After spending time going to parties and hanging out with the “hipsters” and the “cool cats,” Malcolm has learned to talk and to dress like them. He’s also learned to drink and smoke and gamble; but the one thing he hasn’t learned is to dance. At some point, though, with the liquor flowing and the music playing, Malcolm starts to get the hang of the lindy-hop. After that, he lets loose and falls in love with dancing, something he claims all black people can naturally do.
When the time comes for another dance for black people at Roseland’s, Malcolm quits his job so that he can join the others on the dance floor. Ella is pleased he quit, and Shorty says he knew Malcolm would outgrow being a shoe shiner. Malcolm heads back to the tailor’s shop to get a new zoot suit, which he chooses very carefully and purchases on credit. Then, with a fresh conk, he heads down to the Ballroom right as everyone starts to arrive. Heads are turning his way as he makes his way through the room.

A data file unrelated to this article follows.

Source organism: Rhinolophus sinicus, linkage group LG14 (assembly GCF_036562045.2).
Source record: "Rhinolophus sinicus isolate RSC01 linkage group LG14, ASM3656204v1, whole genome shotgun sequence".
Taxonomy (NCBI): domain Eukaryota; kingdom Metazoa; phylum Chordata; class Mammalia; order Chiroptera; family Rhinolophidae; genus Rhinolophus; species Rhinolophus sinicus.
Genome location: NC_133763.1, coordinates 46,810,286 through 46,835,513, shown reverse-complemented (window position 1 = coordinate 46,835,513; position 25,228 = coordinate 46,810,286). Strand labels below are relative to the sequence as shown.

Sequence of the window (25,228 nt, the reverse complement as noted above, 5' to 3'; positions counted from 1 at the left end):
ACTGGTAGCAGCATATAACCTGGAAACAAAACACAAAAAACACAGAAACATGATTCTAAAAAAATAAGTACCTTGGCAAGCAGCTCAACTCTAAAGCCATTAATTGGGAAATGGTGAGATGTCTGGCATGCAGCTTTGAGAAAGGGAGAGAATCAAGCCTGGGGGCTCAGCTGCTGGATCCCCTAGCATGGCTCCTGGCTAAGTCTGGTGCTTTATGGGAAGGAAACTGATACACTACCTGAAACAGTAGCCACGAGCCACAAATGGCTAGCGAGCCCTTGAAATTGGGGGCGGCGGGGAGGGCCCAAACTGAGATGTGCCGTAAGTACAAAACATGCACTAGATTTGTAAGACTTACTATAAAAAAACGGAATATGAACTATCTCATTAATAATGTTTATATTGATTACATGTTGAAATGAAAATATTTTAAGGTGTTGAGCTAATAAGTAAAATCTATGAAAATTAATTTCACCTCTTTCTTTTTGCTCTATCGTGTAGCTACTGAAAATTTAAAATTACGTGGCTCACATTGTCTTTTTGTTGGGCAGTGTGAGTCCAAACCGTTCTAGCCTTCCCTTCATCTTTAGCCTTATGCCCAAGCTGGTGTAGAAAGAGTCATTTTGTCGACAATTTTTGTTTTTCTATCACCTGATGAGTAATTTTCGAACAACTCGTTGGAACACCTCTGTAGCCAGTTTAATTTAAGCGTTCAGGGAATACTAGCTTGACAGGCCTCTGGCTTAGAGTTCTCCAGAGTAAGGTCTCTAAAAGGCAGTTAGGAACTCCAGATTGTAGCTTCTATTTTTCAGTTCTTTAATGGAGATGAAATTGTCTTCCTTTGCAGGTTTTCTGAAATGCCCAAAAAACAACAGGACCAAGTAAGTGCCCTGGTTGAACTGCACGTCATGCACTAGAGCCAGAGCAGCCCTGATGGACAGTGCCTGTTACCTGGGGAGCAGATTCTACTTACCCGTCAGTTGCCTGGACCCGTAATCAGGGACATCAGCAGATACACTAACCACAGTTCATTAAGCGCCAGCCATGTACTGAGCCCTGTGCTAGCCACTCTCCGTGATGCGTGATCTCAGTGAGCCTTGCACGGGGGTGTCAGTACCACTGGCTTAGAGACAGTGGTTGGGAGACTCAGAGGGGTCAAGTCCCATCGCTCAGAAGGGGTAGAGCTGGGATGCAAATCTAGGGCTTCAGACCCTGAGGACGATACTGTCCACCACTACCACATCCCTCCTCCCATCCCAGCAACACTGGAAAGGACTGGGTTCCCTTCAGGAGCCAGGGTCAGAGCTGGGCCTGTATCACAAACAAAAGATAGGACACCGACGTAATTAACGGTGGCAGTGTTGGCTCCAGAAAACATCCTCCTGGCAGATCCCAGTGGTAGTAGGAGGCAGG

Malcolm is no longer a fresh arrival from Michigan. Now, he has experience working a “slave,” he’s on to his second zoot suit and conk, and he’s headed to the dance. Malcolm is perceived as an adult in the crowd, and an attractive one.
Once on the dance floor, Malcolm starts grabbing partners from every direction, pulling girls out to dance with him. Everyone can dance well and they are all grinning at each other, having the time of their lives. Malcolm has so much fun that he never misses another lindy-hopping night at Roseland’s while living in Boston.
The dancers on the floor move from one partner to the next and experience joy together. While this may not be a political movement, it is an important example for Malcolm of African Americans coming together in community.